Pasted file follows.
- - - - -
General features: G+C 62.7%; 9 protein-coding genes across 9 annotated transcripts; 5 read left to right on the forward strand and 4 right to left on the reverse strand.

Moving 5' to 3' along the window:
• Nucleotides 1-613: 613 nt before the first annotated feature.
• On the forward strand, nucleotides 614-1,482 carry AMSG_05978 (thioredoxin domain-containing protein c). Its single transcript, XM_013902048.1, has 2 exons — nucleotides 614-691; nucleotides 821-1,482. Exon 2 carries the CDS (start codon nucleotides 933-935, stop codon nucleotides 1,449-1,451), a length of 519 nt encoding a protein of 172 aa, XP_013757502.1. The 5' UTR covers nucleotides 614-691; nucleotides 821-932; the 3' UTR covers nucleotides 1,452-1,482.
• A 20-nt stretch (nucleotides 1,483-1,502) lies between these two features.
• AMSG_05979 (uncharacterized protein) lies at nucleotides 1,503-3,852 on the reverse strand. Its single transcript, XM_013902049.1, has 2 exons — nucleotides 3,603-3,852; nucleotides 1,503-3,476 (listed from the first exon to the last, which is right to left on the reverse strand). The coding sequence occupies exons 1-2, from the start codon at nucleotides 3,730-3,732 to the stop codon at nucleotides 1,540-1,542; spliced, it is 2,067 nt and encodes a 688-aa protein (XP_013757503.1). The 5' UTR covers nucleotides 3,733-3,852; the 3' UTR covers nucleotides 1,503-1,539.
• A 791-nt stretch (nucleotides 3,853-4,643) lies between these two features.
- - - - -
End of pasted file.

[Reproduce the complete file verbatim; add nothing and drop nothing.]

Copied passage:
General features: G+C 62.7%; 9 protein-coding genes across 9 annotated transcripts; 5 read left to right on the forward strand and 4 right to left on the reverse strand.

Moving 5' to 3' along the window:
• Nucleotides 1-613: 613 nt before the first annotated feature.
• On the forward strand, nucleotides 614-1,482 carry AMSG_05978 (thioredoxin domain-containing protein c). Its single transcript, XM_013902048.1, has 2 exons — nucleotides 614-691; nucleotides 821-1,482. Exon 2 carries the CDS (start codon nucleotides 933-935, stop codon nucleotides 1,449-1,451), a length of 519 nt encoding a protein of 172 aa, XP_013757502.1. The 5' UTR covers nucleotides 614-691; nucleotides 821-932; the 3' UTR covers nucleotides 1,452-1,482.
• A 20-nt stretch (nucleotides 1,483-1,502) lies between these two features.
• AMSG_05979 (uncharacterized protein) lies at nucleotides 1,503-3,852 on the reverse strand. Its single transcript, XM_013902049.1, has 2 exons — nucleotides 3,603-3,852; nucleotides 1,503-3,476 (listed from the first exon to the last, which is right to left on the reverse strand). The coding sequence occupies exons 1-2, from the start codon at nucleotides 3,730-3,732 to the stop codon at nucleotides 1,540-1,542; spliced, it is 2,067 nt and encodes a 688-aa protein (XP_013757503.1). The 5' UTR covers nucleotides 3,733-3,852; the 3' UTR covers nucleotides 1,503-1,539.
• A 791-nt stretch (nucleotides 3,853-4,643) lies between these two features.